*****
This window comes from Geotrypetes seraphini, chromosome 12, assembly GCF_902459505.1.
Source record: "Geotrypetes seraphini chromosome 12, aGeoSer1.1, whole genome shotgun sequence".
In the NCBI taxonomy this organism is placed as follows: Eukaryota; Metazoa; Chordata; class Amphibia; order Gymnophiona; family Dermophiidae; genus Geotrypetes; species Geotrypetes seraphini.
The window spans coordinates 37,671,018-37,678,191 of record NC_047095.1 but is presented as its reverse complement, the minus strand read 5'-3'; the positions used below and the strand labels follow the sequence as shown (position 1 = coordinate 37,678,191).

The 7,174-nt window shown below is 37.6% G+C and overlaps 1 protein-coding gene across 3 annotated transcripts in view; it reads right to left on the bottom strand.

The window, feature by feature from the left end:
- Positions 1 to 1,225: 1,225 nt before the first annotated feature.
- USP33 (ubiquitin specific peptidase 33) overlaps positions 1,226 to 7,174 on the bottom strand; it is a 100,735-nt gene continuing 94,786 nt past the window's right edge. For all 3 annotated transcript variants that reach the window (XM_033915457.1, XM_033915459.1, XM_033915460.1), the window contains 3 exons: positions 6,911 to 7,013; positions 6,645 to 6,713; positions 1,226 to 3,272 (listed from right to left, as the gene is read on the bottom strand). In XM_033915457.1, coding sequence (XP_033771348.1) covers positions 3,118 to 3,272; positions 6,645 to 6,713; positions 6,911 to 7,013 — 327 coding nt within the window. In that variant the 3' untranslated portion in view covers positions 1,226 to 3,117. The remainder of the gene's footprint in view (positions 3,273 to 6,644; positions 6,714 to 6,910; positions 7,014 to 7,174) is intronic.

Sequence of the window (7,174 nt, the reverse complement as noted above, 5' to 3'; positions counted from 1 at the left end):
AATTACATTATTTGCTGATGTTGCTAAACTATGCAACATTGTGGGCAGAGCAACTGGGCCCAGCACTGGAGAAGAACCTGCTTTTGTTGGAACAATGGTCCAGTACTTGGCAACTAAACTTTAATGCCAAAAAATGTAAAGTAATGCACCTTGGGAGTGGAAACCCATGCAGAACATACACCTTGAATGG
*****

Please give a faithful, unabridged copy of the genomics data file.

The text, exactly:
This window comes from Geotrypetes seraphini, chromosome 12, assembly GCF_902459505.1.
Source record: "Geotrypetes seraphini chromosome 12, aGeoSer1.1, whole genome shotgun sequence".
In the NCBI taxonomy this organism is placed as follows: Eukaryota; Metazoa; Chordata; class Amphibia; order Gymnophiona; family Dermophiidae; genus Geotrypetes; species Geotrypetes seraphini.
The window spans coordinates 37,671,018-37,678,191 of record NC_047095.1 but is presented as its reverse complement, the minus strand read 5'-3'; the positions used below and the strand labels follow the sequence as shown (position 1 = coordinate 37,678,191).

The 7,174-nt window shown below is 37.6% G+C and overlaps 1 protein-coding gene across 3 annotated transcripts in view; it reads right to left on the bottom strand.

The window, feature by feature from the left end:
- Positions 1 to 1,225: 1,225 nt before the first annotated feature.
- USP33 (ubiquitin specific peptidase 33) overlaps positions 1,226 to 7,174 on the bottom strand; it is a 100,735-nt gene continuing 94,786 nt past the window's right edge. For all 3 annotated transcript variants that reach the window (XM_033915457.1, XM_033915459.1, XM_033915460.1), the window contains 3 exons: positions 6,911 to 7,013; positions 6,645 to 6,713; positions 1,226 to 3,272 (listed from right to left, as the gene is read on the bottom strand). In XM_033915457.1, coding sequence (XP_033771348.1) covers positions 3,118 to 3,272; positions 6,645 to 6,713; positions 6,911 to 7,013 — 327 coding nt within the window. In that variant the 3' untranslated portion in view covers positions 1,226 to 3,117. The remainder of the gene's footprint in view (positions 3,273 to 6,644; positions 6,714 to 6,910; positions 7,014 to 7,174) is intronic.

Sequence of the window (7,174 nt, the reverse complement as noted above, 5' to 3'; positions counted from 1 at the left end):
AATTACATTATTTGCTGATGTTGCTAAACTATGCAACATTGTGGGCAGAGCAACTGGGCCCAGCACTGGAGAAGAACCTGCTTTTGTTGGAACAATGGTCCAGTACTTGGCAACTAAACTTTAATGCCAAAAAATGTAAAGTAATGCACCTTGGGAGTGGAAACCCATGCAGAACATACACCTTGAATGG